Here are three steps to help you prepare for inflation in retirement.
- Inflation rose 7% last year, the highest since June 1982.
- One of the biggest risks retirees face is the risk of inflation.
- Investors can choose investments that increase with inflation and regularly review their financial plans.
Inflation has been called the “cruelest tax” because it means retirees pay more than they used to for the same goods and services. Inflation rose 7% in the 12 months to December 2021, hitting a 40-year high. If a retiree’s savings account gained 4% during that period, this means that they are, in fact, 3% poorer.
Rapidly rising inflation makes it hard for retirees on fixed incomes to pay the bills. But if you make the right financial decisions, you can make your money last longer. Here are three tips to prepare for inflation in retirement.
Factor Inflation into Your Retirement Plan
Make sure your financial plan takes into account the impact of inflation. Inflation increases expenses such as medical care, food, and housing. If you think high inflation will continue, review your inflation assumptions, update your financial plan, and monitor it regularly.
Social Security increased the cost of living adjustment (COLA) by 5.9% in 2022, the highest in 40 years. More than 64 million Americans saw a change in benefit payments. While the annual COLA helps benefit recipients keep up with the rising cost of living, it’s often not enough.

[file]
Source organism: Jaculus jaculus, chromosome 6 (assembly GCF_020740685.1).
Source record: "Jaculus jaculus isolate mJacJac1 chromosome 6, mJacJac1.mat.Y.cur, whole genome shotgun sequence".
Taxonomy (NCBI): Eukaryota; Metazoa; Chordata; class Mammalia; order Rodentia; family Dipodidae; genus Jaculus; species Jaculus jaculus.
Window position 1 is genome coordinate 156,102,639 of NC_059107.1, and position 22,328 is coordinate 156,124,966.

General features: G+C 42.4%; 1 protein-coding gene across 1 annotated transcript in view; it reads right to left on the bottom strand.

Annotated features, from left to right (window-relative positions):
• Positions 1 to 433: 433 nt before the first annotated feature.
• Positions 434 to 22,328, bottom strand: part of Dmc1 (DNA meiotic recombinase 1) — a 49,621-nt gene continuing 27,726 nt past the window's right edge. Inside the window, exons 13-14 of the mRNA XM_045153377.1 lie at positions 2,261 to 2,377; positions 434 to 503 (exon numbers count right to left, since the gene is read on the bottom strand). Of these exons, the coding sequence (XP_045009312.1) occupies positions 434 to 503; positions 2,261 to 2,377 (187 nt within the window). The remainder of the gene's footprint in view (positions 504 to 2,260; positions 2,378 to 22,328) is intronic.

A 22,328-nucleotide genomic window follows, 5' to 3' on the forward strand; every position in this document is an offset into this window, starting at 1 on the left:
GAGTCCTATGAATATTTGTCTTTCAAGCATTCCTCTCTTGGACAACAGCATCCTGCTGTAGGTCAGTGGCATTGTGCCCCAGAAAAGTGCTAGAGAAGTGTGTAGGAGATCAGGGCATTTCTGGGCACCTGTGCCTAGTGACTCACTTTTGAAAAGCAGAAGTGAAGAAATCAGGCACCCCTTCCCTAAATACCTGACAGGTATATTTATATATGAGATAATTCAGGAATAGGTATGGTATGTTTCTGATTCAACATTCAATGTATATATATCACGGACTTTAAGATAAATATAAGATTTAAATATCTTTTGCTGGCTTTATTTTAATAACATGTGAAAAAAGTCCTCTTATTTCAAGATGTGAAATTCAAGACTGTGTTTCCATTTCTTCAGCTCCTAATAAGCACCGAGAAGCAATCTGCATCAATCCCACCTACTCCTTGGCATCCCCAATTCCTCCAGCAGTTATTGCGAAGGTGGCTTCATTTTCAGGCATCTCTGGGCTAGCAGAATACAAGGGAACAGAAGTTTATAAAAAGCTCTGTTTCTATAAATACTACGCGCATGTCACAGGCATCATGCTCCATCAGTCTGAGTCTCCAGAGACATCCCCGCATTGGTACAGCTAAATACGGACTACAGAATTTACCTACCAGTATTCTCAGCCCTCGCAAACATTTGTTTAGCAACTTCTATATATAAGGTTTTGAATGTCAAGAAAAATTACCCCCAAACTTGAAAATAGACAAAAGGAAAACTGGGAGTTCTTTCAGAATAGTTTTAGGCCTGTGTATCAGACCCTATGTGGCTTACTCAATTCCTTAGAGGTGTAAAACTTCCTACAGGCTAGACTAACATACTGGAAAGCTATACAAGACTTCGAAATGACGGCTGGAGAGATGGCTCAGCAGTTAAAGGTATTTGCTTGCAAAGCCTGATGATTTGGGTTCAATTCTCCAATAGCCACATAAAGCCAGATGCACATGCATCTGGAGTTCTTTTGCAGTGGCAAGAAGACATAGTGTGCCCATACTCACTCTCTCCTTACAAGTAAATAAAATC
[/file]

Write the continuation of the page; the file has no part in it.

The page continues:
A comprehensive financial plan can help ensure that you adjust your spending, investment portfolio, and financial goals to keep up with the rising costs of retirement. Those nearing retirement may need to adjust their goals or increase the amount they save and stick to their long-term plan.
Diversify your investment assets
Choose investments that keep up with or even beat inflation. Stocks, gold, and real estate are assets that can help protect against inflation. Real Estate Investment Trusts (REITs) are a great way to invest in real estate without having to buy the property outright. Most REITs also pay dividends, so they can generate income.
Treasury Inflation-Protected Securities (TIPS) are low-risk, government-backed securities that base their yield on inflation. The interest is exempt from state and local taxes, and the interest is paid every six months. The US government also offers low-risk I bonds to help protect savings from inflation. An I bond is a savings bond that earns a fixed rate of interest, plus an inflation rate that is set twice a year. The combined rate of the I bonds issued from November 2021 to April 2022 is 7.12%.
Retirees should maintain a diversified portfolio that contains investments considered inflation-safe. The average retiree will spend up to 30 years in retirement. When looking at a portfolio from a long-term perspective, it’s important for retirees to keep in mind that there will be periods of high and low inflation.
Keep a long-term perspective
It’s also important not to make drastic changes based on current inflation. While investors should brace for moderate to high inflation in the coming years, many experts believe that inflation will eventually return to normal. According to the Federal Reserve Bank of Philadelphia Survey of Professional Forecasters, economists expect the CPI over the next 10 years to average 2.55% per year.
The key is not to let short-term market movements dictate long-term financial plans. While diversifying a retirement portfolio can help avoid inflation risk, taking on too much risk can expose investors to losses from which they may not be able to recover. If possible, defer purchases that are affected by temporary price increases.
Investors cannot prevent inflation, but by preparing for it, they can reduce its impact. There is no perfect hedge against inflation, so it is important to be consistent and take a long-term perspective. By regularly reviewing financial plans and investment portfolios, retirees can manage them in real time and make changes as needed.
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